(1) the nature and quality of the contacts with the forum state; (2) the quantity of the contacts with the forum state; (3) the relation of the cause of action to the contacts; (4) the interest of the forum state in providing a forum for its residents; and (5) the convenience of the parties.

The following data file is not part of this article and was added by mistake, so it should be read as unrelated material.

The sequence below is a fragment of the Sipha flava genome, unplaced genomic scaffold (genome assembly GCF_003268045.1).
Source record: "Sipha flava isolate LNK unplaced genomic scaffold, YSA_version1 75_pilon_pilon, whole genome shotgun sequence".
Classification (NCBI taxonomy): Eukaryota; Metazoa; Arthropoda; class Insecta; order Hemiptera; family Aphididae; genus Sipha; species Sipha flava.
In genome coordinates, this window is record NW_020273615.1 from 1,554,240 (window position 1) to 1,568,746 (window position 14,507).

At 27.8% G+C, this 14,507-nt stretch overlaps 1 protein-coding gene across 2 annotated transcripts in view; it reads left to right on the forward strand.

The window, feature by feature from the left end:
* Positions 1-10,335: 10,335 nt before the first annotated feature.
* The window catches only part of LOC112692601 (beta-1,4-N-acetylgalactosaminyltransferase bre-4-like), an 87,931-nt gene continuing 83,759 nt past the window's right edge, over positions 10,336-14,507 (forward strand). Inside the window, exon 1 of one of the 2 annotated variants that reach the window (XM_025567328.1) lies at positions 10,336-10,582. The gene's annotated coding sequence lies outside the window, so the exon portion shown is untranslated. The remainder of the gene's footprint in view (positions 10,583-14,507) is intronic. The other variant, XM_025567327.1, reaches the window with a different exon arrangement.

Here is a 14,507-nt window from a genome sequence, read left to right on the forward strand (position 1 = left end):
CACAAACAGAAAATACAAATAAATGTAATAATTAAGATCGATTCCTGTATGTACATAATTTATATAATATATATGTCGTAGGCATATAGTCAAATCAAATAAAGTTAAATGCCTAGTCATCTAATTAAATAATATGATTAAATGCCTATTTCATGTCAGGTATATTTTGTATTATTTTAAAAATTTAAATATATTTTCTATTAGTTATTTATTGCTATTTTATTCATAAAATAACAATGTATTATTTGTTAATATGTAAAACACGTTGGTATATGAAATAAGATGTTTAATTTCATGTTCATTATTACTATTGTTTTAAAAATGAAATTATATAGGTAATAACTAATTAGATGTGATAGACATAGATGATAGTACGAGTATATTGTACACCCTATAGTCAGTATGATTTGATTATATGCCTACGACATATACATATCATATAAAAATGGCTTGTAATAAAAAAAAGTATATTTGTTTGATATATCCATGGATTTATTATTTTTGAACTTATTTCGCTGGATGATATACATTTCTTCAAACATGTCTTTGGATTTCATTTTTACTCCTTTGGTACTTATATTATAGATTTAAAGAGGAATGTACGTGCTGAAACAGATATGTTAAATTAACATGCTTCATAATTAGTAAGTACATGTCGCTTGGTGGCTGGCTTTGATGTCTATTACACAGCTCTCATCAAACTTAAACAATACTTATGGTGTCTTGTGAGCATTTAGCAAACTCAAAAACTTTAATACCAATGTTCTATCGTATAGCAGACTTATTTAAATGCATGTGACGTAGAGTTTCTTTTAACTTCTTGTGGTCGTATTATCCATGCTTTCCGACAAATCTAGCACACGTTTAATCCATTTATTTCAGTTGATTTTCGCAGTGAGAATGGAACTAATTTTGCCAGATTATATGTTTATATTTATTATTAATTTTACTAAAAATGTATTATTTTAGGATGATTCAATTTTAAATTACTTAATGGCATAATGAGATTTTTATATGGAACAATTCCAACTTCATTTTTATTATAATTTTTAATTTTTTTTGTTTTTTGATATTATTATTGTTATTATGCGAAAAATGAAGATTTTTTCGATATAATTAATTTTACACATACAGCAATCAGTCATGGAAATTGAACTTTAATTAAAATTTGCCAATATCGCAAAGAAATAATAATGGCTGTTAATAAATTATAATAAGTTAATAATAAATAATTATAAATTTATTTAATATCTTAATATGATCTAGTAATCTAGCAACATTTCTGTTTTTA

Land-O-Nod, 708 F.2d at 1340. The district court applied the Land-O-Nod test and found that the exercise of jurisdiction would not offend due process. The district court first considered the nature and quality of the contacts with the forum state. The district court found that only two contacts were alleged to have occurred between the forum state and the defendants. Falkirk Mining Co. v. Japan Steel Works, Ltd., Civil No. A1-88-211, slip op. at 6 (D.N.D. Feb. 2, 1989) (Falkirk Mining Co.). The first contact concerned the sale of plastic injection machines to the Minnesota Mining & Manufacturing Company, and their installation at a 3M plant in North Dakota. Id. The district court properly found that " [t]he contact arising out of the sale and installation of the plastic injection machines is wholly unrelated to the present action and [was] therefore insignificant." Id. at 7. The second contact arose from Marion's incorporation of the defective cam into the dragline at the Falkirk Mine. The district court found that Marion's incorporation of the cam into the dragline, which ultimately gave rise to this lawsuit, was highly significant. The district court held that factors one and three of the Land-O-Nod test were satisfied because Falkirk's "cause of action can be traced from the defective manufacture of the eccentric cam by [appellees], through the distribution chain, to the seller of the machine and its assembly up until the time the eccentric cam apparently malfunctioned and caused the damages complained of." Id. The district court found the fourth Land-O-Nod factor favored the exercise of jurisdiction because "the state of North Dakota would have a very strong interest in providing [Falkirk] with a forum, at least if Marion were a defendant." Id. at 7. Turning to the fifth Land-O-Nod factor, the district court held that " [c]onvenience to the parties is not a problem in the court's eyes." Id.